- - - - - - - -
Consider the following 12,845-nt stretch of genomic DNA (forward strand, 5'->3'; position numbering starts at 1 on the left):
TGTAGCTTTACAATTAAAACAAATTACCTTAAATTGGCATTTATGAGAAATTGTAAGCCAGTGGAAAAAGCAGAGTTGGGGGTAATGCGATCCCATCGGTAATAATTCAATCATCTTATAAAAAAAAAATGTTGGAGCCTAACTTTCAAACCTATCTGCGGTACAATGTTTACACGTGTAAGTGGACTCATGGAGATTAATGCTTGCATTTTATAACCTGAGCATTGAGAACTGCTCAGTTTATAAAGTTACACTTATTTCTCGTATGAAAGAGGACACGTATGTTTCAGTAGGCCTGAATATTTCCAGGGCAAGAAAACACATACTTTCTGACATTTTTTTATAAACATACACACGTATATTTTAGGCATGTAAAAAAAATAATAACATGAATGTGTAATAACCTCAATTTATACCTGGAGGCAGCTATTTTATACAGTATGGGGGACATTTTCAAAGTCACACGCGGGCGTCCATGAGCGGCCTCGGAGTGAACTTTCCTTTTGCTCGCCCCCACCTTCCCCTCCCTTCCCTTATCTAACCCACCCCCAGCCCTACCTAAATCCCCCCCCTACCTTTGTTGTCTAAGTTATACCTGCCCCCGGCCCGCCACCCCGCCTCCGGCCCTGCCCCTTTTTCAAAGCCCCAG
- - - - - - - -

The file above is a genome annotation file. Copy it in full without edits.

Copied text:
Consider the following 12,845-nt stretch of genomic DNA (forward strand, 5'->3'; position numbering starts at 1 on the left):
TGTAGCTTTACAATTAAAACAAATTACCTTAAATTGGCATTTATGAGAAATTGTAAGCCAGTGGAAAAAGCAGAGTTGGGGGTAATGCGATCCCATCGGTAATAATTCAATCATCTTATAAAAAAAAAATGTTGGAGCCTAACTTTCAAACCTATCTGCGGTACAATGTTTACACGTGTAAGTGGACTCATGGAGATTAATGCTTGCATTTTATAACCTGAGCATTGAGAACTGCTCAGTTTATAAAGTTACACTTATTTCTCGTATGAAAGAGGACACGTATGTTTCAGTAGGCCTGAATATTTCCAGGGCAAGAAAACACATACTTTCTGACATTTTTTTATAAACATACACACGTATATTTTAGGCATGTAAAAAAAATAATAACATGAATGTGTAATAACCTCAATTTATACCTGGAGGCAGCTATTTTATACAGTATGGGGGACATTTTCAAAGTCACACGCGGGCGTCCATGAGCGGCCTCGGAGTGAACTTTCCTTTTGCTCGCCCCCACCTTCCCCTCCCTTCCCTTATCTAACCCACCCCCAGCCCTACCTAAATCCCCCCCCTACCTTTGTTGTCTAAGTTATACCTGCCCCCGGCCCGCCACCCCGCCTCCGGCCCTGCCCCTTTTTCAAAGCCCCAG